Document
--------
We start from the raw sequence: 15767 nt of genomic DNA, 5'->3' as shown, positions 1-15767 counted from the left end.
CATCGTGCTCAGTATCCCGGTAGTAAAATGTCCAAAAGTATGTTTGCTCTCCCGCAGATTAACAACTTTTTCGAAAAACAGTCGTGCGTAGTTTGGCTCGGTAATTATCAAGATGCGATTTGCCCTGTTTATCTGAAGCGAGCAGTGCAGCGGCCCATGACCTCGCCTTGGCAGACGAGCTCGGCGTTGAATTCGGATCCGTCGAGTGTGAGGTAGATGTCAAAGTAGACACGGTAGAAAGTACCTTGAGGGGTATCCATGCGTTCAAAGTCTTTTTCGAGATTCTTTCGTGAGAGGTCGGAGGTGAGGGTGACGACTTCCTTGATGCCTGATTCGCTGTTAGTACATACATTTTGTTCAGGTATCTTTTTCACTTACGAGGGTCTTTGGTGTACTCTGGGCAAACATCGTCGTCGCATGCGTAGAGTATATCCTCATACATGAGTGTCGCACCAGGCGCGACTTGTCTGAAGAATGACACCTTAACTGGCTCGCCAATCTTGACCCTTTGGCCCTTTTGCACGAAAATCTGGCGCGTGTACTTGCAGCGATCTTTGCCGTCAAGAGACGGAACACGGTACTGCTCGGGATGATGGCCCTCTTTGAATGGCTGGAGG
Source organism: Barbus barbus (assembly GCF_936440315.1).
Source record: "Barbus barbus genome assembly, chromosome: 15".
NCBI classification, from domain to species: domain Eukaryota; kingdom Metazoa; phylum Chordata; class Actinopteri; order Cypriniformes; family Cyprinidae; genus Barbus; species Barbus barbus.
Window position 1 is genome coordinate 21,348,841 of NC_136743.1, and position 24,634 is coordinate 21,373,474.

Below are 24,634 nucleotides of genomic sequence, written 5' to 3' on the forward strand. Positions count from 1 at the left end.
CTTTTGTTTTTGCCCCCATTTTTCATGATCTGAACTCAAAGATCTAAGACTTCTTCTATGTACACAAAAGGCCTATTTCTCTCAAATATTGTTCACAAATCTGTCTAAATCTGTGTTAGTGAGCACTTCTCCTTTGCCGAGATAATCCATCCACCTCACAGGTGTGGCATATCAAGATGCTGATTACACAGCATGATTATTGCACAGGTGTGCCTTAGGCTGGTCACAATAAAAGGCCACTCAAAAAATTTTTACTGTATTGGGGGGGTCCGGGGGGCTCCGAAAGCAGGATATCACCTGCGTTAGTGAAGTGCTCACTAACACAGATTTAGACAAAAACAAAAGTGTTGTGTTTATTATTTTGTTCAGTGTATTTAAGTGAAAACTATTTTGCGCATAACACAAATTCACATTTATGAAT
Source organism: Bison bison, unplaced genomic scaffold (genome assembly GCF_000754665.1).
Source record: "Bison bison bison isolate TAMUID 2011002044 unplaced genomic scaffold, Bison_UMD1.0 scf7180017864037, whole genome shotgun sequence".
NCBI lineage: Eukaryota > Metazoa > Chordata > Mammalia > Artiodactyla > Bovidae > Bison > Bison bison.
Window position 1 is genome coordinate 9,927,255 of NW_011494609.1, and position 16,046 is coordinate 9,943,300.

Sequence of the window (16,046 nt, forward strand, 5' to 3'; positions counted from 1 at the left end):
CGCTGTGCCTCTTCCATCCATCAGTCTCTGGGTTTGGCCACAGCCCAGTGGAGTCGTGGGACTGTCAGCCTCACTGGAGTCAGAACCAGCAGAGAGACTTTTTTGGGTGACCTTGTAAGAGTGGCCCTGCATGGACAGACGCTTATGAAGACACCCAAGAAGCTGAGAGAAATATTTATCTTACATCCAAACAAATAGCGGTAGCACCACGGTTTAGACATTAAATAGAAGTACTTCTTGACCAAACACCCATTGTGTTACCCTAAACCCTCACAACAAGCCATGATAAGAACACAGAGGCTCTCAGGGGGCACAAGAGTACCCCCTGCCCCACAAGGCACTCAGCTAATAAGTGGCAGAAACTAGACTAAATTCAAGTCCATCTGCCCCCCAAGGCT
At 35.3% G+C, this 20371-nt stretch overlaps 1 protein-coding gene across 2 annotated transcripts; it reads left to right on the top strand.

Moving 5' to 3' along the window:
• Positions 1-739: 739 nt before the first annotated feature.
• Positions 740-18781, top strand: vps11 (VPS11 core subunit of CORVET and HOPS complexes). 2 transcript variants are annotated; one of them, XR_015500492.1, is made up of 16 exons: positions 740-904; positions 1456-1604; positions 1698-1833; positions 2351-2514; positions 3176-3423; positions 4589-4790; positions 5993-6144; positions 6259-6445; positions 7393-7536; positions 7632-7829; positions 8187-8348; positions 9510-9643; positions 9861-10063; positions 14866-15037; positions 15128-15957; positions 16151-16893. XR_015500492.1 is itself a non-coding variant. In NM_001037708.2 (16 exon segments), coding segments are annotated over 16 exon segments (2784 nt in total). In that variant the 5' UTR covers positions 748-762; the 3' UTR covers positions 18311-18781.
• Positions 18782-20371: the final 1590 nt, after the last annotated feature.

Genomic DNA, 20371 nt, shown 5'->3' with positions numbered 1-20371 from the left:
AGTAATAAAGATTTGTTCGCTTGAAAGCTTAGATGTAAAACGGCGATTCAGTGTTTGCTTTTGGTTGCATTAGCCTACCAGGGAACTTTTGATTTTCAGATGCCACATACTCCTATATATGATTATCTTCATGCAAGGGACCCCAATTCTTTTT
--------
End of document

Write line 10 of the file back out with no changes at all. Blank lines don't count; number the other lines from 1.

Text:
Source record: "Bison bison bison isolate TAMUID 2011002044 unplaced genomic scaffold, Bison_UMD1.0 scf7180017864037, whole genome shotgun sequence".